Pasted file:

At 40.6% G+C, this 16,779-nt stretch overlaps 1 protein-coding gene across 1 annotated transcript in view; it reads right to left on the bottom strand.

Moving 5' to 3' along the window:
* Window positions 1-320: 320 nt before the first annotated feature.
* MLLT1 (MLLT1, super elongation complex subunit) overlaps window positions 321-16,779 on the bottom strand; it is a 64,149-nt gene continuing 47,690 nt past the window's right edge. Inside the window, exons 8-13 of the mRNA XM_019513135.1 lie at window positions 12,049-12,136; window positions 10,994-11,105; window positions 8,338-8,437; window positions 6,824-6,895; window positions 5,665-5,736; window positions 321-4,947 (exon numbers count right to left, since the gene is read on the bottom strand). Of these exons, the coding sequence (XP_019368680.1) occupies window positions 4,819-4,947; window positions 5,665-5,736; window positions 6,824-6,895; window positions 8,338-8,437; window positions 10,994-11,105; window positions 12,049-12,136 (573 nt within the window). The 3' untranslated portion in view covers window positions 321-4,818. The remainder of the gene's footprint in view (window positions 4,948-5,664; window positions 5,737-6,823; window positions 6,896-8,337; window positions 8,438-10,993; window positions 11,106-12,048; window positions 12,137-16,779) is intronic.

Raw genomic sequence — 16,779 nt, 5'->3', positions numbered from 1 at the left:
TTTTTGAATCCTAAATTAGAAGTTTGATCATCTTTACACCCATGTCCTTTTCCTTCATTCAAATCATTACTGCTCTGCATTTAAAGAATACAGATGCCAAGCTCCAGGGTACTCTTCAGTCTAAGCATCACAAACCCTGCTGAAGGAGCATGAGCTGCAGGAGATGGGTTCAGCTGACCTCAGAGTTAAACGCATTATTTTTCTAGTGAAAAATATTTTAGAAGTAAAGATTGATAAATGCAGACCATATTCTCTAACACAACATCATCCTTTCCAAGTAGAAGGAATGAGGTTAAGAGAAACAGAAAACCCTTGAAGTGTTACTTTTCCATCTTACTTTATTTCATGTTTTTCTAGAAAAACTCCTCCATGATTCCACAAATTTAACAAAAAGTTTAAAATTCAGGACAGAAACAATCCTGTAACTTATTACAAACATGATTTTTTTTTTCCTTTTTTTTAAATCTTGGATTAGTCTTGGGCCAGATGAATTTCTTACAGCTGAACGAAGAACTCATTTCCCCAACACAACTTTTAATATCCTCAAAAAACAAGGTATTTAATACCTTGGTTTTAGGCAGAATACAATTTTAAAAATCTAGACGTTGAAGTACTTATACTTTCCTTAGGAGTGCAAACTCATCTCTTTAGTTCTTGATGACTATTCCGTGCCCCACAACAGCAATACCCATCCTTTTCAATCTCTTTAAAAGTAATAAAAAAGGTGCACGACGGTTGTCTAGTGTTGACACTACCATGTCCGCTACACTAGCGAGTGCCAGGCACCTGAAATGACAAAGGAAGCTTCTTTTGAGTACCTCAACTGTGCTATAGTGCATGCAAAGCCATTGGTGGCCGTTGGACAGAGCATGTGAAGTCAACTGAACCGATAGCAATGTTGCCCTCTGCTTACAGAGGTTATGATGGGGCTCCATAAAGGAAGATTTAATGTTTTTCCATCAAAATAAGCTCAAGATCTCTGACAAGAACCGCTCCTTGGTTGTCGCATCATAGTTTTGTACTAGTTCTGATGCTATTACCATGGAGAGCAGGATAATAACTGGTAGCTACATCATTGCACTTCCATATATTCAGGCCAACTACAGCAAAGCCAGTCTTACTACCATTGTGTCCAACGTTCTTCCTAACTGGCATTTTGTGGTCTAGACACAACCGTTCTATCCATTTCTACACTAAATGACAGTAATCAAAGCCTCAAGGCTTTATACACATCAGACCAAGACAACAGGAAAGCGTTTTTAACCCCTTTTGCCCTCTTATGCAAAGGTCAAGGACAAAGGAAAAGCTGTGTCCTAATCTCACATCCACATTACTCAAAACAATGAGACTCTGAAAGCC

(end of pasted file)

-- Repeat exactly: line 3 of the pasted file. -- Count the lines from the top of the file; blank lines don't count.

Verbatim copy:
* Window positions 1-320: 320 nt before the first annotated feature.